There are essentially three pieces to tying company goals to training objectives. The first happens when the company goals are set. It is important that senior leadership think about the skills that employees will need in order to make it possible to meet the goals. You can expect ill equipped employees to suddenly meet new goals. This might include things like new product knowledge or improved sales or technical skills.

These required skills must then be included in a training plan. For the company to be successful, it must ensure that the employees receive the training needed to develop to the level needed to meet the new goals.

The third piece of this puzzle is the one that is often missing. It is critical to ensure that when training is delivered, employees see how their new skills match to the company’s goals. As the training is going on, trainers should refer to company goals and objectives, making sure that employees see how the new skills or knowledge they are gaining equip them to provide their personal contribution to meeting the new goals. This will not only help employees have the required skills, but will also help them to personally relate to lofty company goals. When employees at every level are “bought in” to the goals, and see that upper management is committed to providing them the tools to make them successful, morale is improved. Suddenly, all employees have the same understanding of overall company goals, rather than this understanding only existing at management levels.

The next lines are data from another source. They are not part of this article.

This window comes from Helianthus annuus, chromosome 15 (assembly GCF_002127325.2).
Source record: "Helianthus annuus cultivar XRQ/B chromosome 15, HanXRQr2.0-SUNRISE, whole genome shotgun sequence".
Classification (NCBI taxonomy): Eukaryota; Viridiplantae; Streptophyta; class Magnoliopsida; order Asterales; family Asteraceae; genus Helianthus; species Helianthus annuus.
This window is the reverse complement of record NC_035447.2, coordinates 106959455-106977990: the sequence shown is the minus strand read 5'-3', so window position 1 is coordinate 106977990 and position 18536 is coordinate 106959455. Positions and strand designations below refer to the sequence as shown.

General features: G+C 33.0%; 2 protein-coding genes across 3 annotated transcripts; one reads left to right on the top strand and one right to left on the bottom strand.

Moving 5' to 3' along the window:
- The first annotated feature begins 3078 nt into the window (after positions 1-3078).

The most successful companies know how to integrate the critical goals into every level of the organization and into every activity provided for employee development. Once you tie your overall goals to the training you deliver to your employees, you will see your training program become even more valuable than it is today. And, you’ll see your employees more committed to achieving your company’s most important mission.